What would happen, Mr. Woodland wondered one day, if Morse code, with its elegant simplicity and limitless combinatorial potential, were adapted graphically? He began trailing his fingers idly through the sand.
“What I’m going to tell you sounds like a fairy tale,” Mr. Woodland told Smithsonian magazine in 1999. “I poked my four fingers into the sand and for whatever reason — I didn’t know — I pulled my hand toward me and drew four lines. I said: ‘Golly! Now I have four lines, and they could be wide lines and narrow lines instead of dots and dashes.’ ”
That consequential pass was merely the beginning. “Only seconds later,” Mr. Woodland continued, “I took my four fingers — they were still in the sand — and I swept them around into a full circle.”
Mr. Woodland favored the circular pattern for its omnidirectionality: a checkout clerk, he reasoned, could scan a product without regard for its orientation.
On Oct. 7, 1952, Mr. Woodland and Mr. Silver were awarded United States patent 2,612,994 for their invention — a variegated bull’s-eye of wide and narrow bands — on which they had bestowed the unromantic name “Classifying Apparatus and Method.”
But that method, which depended on an immense scanner equipped with a 500-watt light, was expensive and unwieldy, and it languished for years.
The two men eventually sold their patent to Philco for $15,000 — all they ever made from their invention.
By the time the patent expired at the end of the 1960s, Mr. Woodland was on the staff of I.B.M., where he worked from 1951 until his retirement in 1987.
Over time, laser scanning technology and the advent of the microprocessor made the bar code viable. In the early 1970s, an I.B.M. colleague, George J. Laurer, designed the familiar black-and-white rectangle, based on the Woodland-Silver model and drawing on Mr. Woodland’s considerable input.
Thanks largely to the work of Alan Haberman, a supermarket executive who helped select and popularize the rectangular bar code and who died in 2011, it was adopted as the industry standard in 1973.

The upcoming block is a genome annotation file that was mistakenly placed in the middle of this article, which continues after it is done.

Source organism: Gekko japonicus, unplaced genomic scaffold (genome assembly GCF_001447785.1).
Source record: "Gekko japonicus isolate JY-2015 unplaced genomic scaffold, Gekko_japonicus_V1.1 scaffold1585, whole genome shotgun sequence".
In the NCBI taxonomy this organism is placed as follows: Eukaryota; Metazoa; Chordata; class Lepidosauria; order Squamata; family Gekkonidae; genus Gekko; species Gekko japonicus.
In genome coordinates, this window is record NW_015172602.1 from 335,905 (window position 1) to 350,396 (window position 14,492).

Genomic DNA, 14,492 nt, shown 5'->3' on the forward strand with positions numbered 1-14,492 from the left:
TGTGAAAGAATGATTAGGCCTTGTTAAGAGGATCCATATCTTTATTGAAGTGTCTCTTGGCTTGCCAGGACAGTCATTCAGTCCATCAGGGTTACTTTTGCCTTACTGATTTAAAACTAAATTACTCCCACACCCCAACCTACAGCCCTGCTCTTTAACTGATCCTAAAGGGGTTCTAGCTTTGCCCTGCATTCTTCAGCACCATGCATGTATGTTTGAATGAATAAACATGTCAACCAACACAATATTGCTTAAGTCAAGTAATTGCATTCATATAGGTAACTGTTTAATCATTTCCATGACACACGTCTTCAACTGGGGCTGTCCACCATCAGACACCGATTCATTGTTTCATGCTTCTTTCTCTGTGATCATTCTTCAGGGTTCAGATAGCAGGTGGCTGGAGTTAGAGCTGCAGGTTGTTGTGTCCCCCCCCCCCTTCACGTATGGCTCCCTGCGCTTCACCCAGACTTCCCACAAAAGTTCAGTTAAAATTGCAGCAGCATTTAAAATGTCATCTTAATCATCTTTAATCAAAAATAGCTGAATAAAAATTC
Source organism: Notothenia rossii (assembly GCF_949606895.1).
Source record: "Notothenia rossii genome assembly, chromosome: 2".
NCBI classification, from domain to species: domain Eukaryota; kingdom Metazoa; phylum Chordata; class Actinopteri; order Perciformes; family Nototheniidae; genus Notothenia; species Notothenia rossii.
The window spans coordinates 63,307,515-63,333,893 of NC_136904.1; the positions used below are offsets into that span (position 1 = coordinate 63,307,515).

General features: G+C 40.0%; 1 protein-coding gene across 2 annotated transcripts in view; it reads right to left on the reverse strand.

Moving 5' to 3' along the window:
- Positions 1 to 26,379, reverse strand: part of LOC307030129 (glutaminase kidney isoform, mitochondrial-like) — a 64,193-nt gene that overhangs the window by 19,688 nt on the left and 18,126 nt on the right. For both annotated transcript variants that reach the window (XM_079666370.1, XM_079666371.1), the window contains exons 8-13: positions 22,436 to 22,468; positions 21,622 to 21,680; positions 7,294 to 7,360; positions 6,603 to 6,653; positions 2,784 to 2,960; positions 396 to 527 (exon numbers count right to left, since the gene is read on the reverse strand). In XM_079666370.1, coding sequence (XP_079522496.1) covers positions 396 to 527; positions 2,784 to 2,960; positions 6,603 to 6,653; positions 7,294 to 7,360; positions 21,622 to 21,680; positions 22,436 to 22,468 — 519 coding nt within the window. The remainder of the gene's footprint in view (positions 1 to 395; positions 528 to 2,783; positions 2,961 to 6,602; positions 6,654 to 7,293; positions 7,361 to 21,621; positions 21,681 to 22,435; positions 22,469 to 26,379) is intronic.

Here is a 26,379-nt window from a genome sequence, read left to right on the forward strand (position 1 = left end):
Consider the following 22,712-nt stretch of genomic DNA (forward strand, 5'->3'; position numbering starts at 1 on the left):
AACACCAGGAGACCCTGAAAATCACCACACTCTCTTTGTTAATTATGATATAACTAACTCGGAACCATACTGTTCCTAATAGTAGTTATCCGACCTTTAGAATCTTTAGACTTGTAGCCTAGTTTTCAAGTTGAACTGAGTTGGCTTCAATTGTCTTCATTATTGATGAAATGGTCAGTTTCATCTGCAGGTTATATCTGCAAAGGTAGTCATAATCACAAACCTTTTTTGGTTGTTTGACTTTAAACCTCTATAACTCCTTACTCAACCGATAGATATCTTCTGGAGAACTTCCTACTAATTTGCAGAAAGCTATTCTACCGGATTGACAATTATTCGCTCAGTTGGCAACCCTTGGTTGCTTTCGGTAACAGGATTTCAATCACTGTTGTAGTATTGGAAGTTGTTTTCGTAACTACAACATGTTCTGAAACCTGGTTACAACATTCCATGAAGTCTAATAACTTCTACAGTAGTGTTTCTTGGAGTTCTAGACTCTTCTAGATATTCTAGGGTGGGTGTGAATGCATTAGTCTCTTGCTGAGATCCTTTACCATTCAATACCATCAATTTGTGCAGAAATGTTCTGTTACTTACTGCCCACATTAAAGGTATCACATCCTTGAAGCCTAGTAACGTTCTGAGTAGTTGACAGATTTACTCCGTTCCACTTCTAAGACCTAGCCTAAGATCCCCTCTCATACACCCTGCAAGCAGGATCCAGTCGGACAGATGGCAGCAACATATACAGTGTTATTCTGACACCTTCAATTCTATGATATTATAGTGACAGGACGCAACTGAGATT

Mr. Woodland, who earned a master’s in mechanical engineering from Syracuse University in the 1950s, received the National Medal of Technology and Innovation in 1992. Last year, he was inducted into the National Inventors Hall of Fame. (Mr. Silver, who died in 1963, was inducted posthumously along with him.)
Mr. Woodland’s death, at his home in Edgewater, N.J., was confirmed by his daughter Susan Woodland. He is also survived by his wife, the former Jacqueline Blumberg, whom he married in 1951; another daughter, Betsy Karpenkopf; a brother, David; and a granddaughter.
Today, bar codes sort the world, encapsulating the particulars of modern material culture — the wide and the narrow of things — in banded black and white.
In retail establishments worldwide they are scanned at the rate of more than five billion a day. They keep track of books in libraries, patients in hospitals and nearly anything else, animate or in-, that will serve as an affixable surface.
All because a bright young man, his mind ablaze with dots and dashes, one day raked his fingers through the sand.
'via Blog this' Originally posted by the NY TIMES